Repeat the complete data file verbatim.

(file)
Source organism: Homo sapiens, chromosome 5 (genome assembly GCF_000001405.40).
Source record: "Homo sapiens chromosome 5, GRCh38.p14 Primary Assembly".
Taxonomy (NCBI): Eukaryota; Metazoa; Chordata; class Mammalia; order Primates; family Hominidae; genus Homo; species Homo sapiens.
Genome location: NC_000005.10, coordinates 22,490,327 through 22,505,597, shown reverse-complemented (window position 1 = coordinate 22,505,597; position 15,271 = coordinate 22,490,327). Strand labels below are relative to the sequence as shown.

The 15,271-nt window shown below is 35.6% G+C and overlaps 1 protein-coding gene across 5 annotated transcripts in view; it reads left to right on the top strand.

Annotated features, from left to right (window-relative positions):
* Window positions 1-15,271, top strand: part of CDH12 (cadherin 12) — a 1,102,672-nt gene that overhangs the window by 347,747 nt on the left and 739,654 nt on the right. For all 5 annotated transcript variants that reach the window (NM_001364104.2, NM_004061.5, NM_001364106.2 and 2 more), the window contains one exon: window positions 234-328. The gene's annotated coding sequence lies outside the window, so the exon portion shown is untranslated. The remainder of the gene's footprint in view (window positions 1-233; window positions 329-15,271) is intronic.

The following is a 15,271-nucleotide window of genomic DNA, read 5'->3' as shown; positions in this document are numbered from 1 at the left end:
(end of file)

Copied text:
Source organism: Homo sapiens, chromosome 5 (genome assembly GCF_000001405.40).
Source record: "Homo sapiens chromosome 5, GRCh38.p14 Primary Assembly".
Taxonomy (NCBI): Eukaryota; Metazoa; Chordata; class Mammalia; order Primates; family Hominidae; genus Homo; species Homo sapiens.
Genome location: NC_000005.10, coordinates 22,490,327 through 22,505,597, shown reverse-complemented (window position 1 = coordinate 22,505,597; position 15,271 = coordinate 22,490,327). Strand labels below are relative to the sequence as shown.

The 15,271-nt window shown below is 35.6% G+C and overlaps 1 protein-coding gene across 5 annotated transcripts in view; it reads left to right on the top strand.

Annotated features, from left to right (window-relative positions):
* Window positions 1-15,271, top strand: part of CDH12 (cadherin 12) — a 1,102,672-nt gene that overhangs the window by 347,747 nt on the left and 739,654 nt on the right. For all 5 annotated transcript variants that reach the window (NM_001364104.2, NM_004061.5, NM_001364106.2 and 2 more), the window contains one exon: window positions 234-328. The gene's annotated coding sequence lies outside the window, so the exon portion shown is untranslated. The remainder of the gene's footprint in view (window positions 1-233; window positions 329-15,271) is intronic.

The following is a 15,271-nucleotide window of genomic DNA, read 5'->3' as shown; positions in this document are numbered from 1 at the left end: